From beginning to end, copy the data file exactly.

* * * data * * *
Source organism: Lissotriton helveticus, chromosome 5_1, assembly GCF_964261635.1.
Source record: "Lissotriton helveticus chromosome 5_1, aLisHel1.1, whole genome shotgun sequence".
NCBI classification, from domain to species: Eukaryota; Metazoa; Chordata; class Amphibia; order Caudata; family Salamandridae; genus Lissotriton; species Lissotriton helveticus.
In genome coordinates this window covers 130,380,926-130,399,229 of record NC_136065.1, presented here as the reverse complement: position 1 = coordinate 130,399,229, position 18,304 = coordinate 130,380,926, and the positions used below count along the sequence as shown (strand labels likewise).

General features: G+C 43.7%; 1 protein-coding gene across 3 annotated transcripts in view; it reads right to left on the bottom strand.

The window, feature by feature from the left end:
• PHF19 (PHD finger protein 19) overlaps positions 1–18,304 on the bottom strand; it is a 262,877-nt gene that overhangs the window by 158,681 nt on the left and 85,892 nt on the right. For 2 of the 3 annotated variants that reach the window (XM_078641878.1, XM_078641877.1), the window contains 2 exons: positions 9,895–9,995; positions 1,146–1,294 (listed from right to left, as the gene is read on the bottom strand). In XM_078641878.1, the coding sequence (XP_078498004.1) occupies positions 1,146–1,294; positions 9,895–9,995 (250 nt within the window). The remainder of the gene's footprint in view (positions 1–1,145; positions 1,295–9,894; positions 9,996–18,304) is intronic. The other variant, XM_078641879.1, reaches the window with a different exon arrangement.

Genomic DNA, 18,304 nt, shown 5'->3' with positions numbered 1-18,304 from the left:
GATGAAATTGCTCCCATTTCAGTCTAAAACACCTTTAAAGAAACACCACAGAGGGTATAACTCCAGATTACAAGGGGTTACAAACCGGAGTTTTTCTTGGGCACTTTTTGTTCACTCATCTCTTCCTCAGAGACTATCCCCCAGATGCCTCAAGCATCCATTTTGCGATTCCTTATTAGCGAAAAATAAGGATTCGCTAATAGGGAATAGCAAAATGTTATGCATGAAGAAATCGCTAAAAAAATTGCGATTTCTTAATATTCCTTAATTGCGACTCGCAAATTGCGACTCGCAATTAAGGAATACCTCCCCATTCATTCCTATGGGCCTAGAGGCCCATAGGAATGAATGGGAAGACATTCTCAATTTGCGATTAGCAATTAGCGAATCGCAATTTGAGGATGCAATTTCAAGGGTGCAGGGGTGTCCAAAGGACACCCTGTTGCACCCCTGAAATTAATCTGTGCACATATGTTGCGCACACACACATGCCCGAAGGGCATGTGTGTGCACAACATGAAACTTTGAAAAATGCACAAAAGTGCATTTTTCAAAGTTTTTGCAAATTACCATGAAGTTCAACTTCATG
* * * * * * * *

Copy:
Source organism: Lissotriton helveticus, chromosome 5_1, assembly GCF_964261635.1.
Source record: "Lissotriton helveticus chromosome 5_1, aLisHel1.1, whole genome shotgun sequence".
NCBI classification, from domain to species: Eukaryota; Metazoa; Chordata; class Amphibia; order Caudata; family Salamandridae; genus Lissotriton; species Lissotriton helveticus.
In genome coordinates this window covers 130,380,926-130,399,229 of record NC_136065.1, presented here as the reverse complement: position 1 = coordinate 130,399,229, position 18,304 = coordinate 130,380,926, and the positions used below count along the sequence as shown (strand labels likewise).

General features: G+C 43.7%; 1 protein-coding gene across 3 annotated transcripts in view; it reads right to left on the bottom strand.

The window, feature by feature from the left end:
• PHF19 (PHD finger protein 19) overlaps positions 1–18,304 on the bottom strand; it is a 262,877-nt gene that overhangs the window by 158,681 nt on the left and 85,892 nt on the right. For 2 of the 3 annotated variants that reach the window (XM_078641878.1, XM_078641877.1), the window contains 2 exons: positions 9,895–9,995; positions 1,146–1,294 (listed from right to left, as the gene is read on the bottom strand). In XM_078641878.1, the coding sequence (XP_078498004.1) occupies positions 1,146–1,294; positions 9,895–9,995 (250 nt within the window). The remainder of the gene's footprint in view (positions 1–1,145; positions 1,295–9,894; positions 9,996–18,304) is intronic. The other variant, XM_078641879.1, reaches the window with a different exon arrangement.

Genomic DNA, 18,304 nt, shown 5'->3' with positions numbered 1-18,304 from the left:
GATGAAATTGCTCCCATTTCAGTCTAAAACACCTTTAAAGAAACACCACAGAGGGTATAACTCCAGATTACAAGGGGTTACAAACCGGAGTTTTTCTTGGGCACTTTTTGTTCACTCATCTCTTCCTCAGAGACTATCCCCCAGATGCCTCAAGCATCCATTTTGCGATTCCTTATTAGCGAAAAATAAGGATTCGCTAATAGGGAATAGCAAAATGTTATGCATGAAGAAATCGCTAAAAAAATTGCGATTTCTTAATATTCCTTAATTGCGACTCGCAAATTGCGACTCGCAATTAAGGAATACCTCCCCATTCATTCCTATGGGCCTAGAGGCCCATAGGAATGAATGGGAAGACATTCTCAATTTGCGATTAGCAATTAGCGAATCGCAATTTGAGGATGCAATTTCAAGGGTGCAGGGGTGTCCAAAGGACACCCTGTTGCACCCCTGAAATTAATCTGTGCACATATGTTGCGCACACACACATGCCCGAAGGGCATGTGTGTGCACAACATGAAACTTTGAAAAATGCACAAAAGTGCATTTTTCAAAGTTTTTGCAAATTACCATGAAGTTCAACTTCATG